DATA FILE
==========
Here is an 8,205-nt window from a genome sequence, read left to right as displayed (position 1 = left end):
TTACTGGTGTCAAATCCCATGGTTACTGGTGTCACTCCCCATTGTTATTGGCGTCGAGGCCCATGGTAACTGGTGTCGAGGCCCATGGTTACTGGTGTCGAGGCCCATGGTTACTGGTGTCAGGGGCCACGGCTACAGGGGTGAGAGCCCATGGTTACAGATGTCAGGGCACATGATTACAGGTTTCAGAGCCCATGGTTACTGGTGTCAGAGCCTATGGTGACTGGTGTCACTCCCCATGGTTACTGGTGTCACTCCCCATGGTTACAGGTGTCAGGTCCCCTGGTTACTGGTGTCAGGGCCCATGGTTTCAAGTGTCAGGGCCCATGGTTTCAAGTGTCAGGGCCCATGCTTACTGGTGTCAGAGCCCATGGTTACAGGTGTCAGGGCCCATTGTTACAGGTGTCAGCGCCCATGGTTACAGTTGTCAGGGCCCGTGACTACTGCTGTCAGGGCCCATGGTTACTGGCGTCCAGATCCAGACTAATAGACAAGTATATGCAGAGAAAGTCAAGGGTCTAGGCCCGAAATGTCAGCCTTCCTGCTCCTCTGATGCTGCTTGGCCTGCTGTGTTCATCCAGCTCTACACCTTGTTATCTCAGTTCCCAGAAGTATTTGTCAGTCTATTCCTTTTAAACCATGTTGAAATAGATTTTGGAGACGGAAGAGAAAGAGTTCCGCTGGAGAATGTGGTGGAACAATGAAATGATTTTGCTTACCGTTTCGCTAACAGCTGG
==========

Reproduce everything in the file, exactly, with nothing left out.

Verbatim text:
Here is an 8,205-nt window from a genome sequence, read left to right as displayed (position 1 = left end):
TTACTGGTGTCAAATCCCATGGTTACTGGTGTCACTCCCCATTGTTATTGGCGTCGAGGCCCATGGTAACTGGTGTCGAGGCCCATGGTTACTGGTGTCGAGGCCCATGGTTACTGGTGTCAGGGGCCACGGCTACAGGGGTGAGAGCCCATGGTTACAGATGTCAGGGCACATGATTACAGGTTTCAGAGCCCATGGTTACTGGTGTCAGAGCCTATGGTGACTGGTGTCACTCCCCATGGTTACTGGTGTCACTCCCCATGGTTACAGGTGTCAGGTCCCCTGGTTACTGGTGTCAGGGCCCATGGTTTCAAGTGTCAGGGCCCATGGTTTCAAGTGTCAGGGCCCATGCTTACTGGTGTCAGAGCCCATGGTTACAGGTGTCAGGGCCCATTGTTACAGGTGTCAGCGCCCATGGTTACAGTTGTCAGGGCCCGTGACTACTGCTGTCAGGGCCCATGGTTACTGGCGTCCAGATCCAGACTAATAGACAAGTATATGCAGAGAAAGTCAAGGGTCTAGGCCCGAAATGTCAGCCTTCCTGCTCCTCTGATGCTGCTTGGCCTGCTGTGTTCATCCAGCTCTACACCTTGTTATCTCAGTTCCCAGAAGTATTTGTCAGTCTATTCCTTTTAAACCATGTTGAAATAGATTTTGGAGACGGAAGAGAAAGAGTTCCGCTGGAGAATGTGGTGGAACAATGAAATGATTTTGCTTACCGTTTCGCTAACAGCTGG